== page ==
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On 21 November 2019, United European Gastroenterology (UEG) and Pancreatic Cancer Europe (PCE) recognises World Pancreatic Cancer Day, a global initiative developed to raise awareness and prompt action against one of the world’s deadliest cancers.
Over the past 50 years, diagnosis and treatment strategies for cancer patients have evolved rapidly, transforming patient outcomes. Despite the major advancements witnessed in other areas of oncology, improvements in pancreatic cancer patient outcomes have largely stood still. In sharp contrast to the remarkable growth in survival rates observed in other disease areas such as lung, breast or prostate cancer, the overall 5-year survival rate for patients diagnosed with pancreatic cancer is just 5% across the globe, a figure that has not significantly improved since the 1970s.1
Compounding the threat of these concerning statistics, the incidence and mortality rates related to pancreatic cancer are on the rise globally. A recent study presented at UEG Week Barcelona 2019 revealed that as well as an increase in pancreatic cancer cases, the number of deaths attributable to the disease has risen from 196,000 in 1990 to 448,000 in 2017.1 Whilst a proportion of this increase can be explained by a rising population and increased life-expectancy, age-standardised incidence and death rates for pancreatic cancer had still risen by 12% and 10% respectively over the course of the study.1 Particularly of note, the highest incidence and death rates were recorded in higher-income countries.
Whilst the precise aetiology of pancreatic cancer remains unknown, a number of factors have been linked to the development of the disease. Obesity, an epidemic that has a close association with high-income countries, has been shown to increase a patient’s risk of pancreatic cancer by almost 47%.2 The ever-increasing prevalence of obesity and diabetes across the globe, coupled with an ageing population is set to add weight to the already-heavy burden of pancreatic cancer. Recent forecasts have predicted that both the number of cases and deaths will increase by 40% by 2035 if preventative measures are not taken.3 With an estimated two-thirds of the risk factors being categorised as potentially modifiable, there is a huge opportunity for both clinicians and the public to promote and partake in lifestyle changes that can significantly reduce the risk of the disease.4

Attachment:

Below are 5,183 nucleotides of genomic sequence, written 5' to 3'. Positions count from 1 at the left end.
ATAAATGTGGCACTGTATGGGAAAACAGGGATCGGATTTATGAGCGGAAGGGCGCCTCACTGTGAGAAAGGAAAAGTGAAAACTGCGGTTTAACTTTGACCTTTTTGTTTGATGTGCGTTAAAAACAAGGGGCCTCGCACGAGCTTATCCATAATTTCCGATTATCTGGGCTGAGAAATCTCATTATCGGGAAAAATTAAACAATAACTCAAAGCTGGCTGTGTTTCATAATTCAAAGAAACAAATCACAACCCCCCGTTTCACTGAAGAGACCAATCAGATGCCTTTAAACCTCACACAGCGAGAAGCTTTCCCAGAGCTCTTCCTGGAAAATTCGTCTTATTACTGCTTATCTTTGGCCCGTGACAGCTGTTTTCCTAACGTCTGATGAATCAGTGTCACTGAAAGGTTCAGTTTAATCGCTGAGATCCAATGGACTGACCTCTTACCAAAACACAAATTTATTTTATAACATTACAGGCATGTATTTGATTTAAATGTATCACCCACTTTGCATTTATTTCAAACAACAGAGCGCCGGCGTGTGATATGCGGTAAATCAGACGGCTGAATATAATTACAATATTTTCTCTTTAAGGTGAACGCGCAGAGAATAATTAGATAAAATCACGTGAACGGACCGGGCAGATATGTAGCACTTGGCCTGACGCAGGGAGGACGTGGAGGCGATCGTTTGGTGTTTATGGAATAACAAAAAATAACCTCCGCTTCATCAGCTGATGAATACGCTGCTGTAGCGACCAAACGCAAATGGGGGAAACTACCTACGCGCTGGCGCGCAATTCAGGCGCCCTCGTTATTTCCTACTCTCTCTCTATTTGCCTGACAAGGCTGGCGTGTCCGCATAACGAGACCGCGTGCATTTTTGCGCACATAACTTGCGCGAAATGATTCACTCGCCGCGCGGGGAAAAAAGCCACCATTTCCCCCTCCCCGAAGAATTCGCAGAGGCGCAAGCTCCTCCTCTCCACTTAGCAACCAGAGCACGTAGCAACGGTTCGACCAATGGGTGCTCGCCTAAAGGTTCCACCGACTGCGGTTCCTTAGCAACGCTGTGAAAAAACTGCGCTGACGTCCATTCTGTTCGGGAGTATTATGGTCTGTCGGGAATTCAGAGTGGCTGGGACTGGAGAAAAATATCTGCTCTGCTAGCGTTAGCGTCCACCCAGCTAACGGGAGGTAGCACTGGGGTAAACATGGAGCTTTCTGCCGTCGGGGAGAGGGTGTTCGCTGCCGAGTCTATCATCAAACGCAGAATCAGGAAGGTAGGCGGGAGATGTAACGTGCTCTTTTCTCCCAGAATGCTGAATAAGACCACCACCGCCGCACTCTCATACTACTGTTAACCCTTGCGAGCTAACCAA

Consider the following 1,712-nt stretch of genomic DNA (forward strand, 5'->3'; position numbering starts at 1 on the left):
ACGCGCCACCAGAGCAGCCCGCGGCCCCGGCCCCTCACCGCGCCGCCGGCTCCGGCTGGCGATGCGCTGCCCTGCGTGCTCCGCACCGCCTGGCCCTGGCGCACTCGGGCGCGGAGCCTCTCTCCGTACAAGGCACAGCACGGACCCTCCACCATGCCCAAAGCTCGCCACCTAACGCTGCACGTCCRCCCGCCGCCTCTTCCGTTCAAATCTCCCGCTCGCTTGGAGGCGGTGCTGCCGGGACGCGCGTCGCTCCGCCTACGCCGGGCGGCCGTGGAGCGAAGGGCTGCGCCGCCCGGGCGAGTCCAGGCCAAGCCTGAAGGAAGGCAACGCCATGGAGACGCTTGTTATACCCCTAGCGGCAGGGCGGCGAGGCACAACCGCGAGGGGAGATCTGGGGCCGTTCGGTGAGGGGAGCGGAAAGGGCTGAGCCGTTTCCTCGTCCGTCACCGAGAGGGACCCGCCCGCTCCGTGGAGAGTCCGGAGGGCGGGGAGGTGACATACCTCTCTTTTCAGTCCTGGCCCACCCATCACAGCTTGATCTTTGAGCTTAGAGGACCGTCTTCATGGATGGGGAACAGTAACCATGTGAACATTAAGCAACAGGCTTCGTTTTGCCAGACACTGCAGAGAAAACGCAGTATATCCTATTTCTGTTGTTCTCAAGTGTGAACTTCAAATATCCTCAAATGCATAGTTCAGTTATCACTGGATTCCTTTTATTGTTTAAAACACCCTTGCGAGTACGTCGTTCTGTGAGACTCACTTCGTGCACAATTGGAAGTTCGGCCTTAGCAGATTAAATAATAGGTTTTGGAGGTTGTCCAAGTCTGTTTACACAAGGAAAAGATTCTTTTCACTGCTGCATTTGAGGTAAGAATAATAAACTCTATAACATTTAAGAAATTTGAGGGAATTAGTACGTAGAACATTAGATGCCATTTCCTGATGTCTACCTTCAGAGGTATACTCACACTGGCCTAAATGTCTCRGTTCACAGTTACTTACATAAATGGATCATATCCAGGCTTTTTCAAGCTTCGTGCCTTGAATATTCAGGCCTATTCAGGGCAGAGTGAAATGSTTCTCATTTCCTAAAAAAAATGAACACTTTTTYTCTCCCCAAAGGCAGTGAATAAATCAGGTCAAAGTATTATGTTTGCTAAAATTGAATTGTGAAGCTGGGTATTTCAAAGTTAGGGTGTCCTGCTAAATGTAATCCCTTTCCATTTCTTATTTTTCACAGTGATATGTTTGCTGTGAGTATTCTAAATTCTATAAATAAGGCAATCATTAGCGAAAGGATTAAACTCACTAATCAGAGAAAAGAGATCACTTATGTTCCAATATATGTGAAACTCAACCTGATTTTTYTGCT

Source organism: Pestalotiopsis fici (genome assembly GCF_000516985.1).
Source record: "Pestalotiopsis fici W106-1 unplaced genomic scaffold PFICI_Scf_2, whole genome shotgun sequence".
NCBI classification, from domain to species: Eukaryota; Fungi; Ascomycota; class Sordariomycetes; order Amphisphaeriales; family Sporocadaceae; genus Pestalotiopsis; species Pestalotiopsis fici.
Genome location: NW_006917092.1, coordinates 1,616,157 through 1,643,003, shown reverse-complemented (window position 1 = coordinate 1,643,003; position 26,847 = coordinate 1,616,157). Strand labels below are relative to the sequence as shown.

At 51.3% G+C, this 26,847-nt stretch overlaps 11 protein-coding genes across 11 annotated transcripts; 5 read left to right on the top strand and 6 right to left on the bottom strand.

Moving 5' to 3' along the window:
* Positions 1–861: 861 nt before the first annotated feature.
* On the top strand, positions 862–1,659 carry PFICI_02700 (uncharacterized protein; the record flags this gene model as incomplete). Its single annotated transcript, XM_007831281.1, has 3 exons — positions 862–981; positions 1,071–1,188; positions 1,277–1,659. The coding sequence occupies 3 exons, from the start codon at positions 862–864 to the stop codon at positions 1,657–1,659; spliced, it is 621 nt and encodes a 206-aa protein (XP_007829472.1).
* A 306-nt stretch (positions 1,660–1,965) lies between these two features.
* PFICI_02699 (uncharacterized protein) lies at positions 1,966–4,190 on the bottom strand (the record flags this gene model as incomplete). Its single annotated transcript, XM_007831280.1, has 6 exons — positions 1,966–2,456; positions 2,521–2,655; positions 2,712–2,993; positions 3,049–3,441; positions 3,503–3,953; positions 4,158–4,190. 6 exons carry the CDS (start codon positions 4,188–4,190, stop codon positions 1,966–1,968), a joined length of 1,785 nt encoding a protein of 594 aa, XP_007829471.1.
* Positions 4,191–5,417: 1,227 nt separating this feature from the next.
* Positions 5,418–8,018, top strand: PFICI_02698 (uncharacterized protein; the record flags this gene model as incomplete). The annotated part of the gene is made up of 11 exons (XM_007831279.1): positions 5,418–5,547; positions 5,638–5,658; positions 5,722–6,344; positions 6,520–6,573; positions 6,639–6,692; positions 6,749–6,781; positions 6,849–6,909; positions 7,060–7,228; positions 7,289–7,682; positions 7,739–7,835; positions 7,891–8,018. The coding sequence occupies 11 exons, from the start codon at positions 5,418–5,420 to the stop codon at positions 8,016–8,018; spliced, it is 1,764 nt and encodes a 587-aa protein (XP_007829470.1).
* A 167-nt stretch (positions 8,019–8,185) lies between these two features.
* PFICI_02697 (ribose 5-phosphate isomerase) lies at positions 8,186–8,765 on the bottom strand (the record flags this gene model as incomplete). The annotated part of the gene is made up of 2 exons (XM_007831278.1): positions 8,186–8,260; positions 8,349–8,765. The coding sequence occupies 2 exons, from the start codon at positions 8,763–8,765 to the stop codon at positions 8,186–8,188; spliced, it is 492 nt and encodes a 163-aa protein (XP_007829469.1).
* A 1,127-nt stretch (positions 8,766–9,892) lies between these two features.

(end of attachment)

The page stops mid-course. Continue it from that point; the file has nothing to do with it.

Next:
However, a number of pressing challenges still face clinicians and the general public in the identification and treatment of pancreatic cancer. In the earliest stages of the disease, symptoms are often silent or general, making pancreatic cancer a notoriously difficult disease to diagnose. Perpetuating this problem further, poor public awareness of pancreatic cancer and the absence of a standard diagnostic tool frequently causes delays in identification, allowing the cancer to remain present in the body for many years prior to detection. As a result, only 10-20% of cases are identified in time for curative surgery.5 For those who are not diagnosed in time for resection, violent tumours can persist, which display extreme resistance to treatment, partially explaining the incredibly low survival rates associated with pancreatic cancer.
Despite these daunting statistics, recent progress has provided renewed hope for the future status of pancreatic cancer. Building upon a wealth of established research, a number of incremental improvements have been seen across the field, including the increased efficacy of a range of treatment options. Traditionally, surgery, chemotherapy and radiation therapy have been the most commonly used tools in the fight against pancreatic cancer. However, the advent of immunotherapy could signify a new frontier for pancreatic cancer treatment. Recent studies have suggested that combination treatment strategies in conjunction with immunotherapy could potentially yield positive results, improving pancreatic cancer prognosis.6 In order to provide robust and conclusive evidence of the benefits of immunotherapy, a closer examination of this treatment appears to be a worthwhile future endeavour.
In light of the clear need for further research into pancreatic cancer, the lack of funding provided to this area is particularly unsettling. European funding for the disease lies far behind many other cancers with similar mortality rates, receiving less than 2% of all cancer research funding in Europe.7 An increased allocation of EU funds to pancreatic cancer research will allow for the exploration of a number of different treatment options that could significantly improve patient outcomes across Europe.
The Cancer Moonshot programme, a project launched across the US with the aim of reducing mortality rates in several major cancers, represents a promising new development in pancreatic cancer research. The resultant Precision PromiseSM, an adaptive randomised clinical trial platform, allows researchers to evaluate multiple novel therapies to develop effective and ground breaking treatment options for pancreatic cancer.8 The implementation of similar projects across Europe and the wider world should be seen as an essential step in improving pancreatic cancer outcomes across Europe.
Solving the persistently difficult question of how to improve pancreatic cancer care will ultimately require not only the allocation of funds to the field, but a coordinated approach from all areas of society, including the public, academia and industry. Improving awareness of the disease amongst the public, encouraging researchers to enter the field and apply for grants, and incentivising drug companies to focus on drug development, are all crucial steps we need to take if we are to change the course of this destructive and often overlooked disease.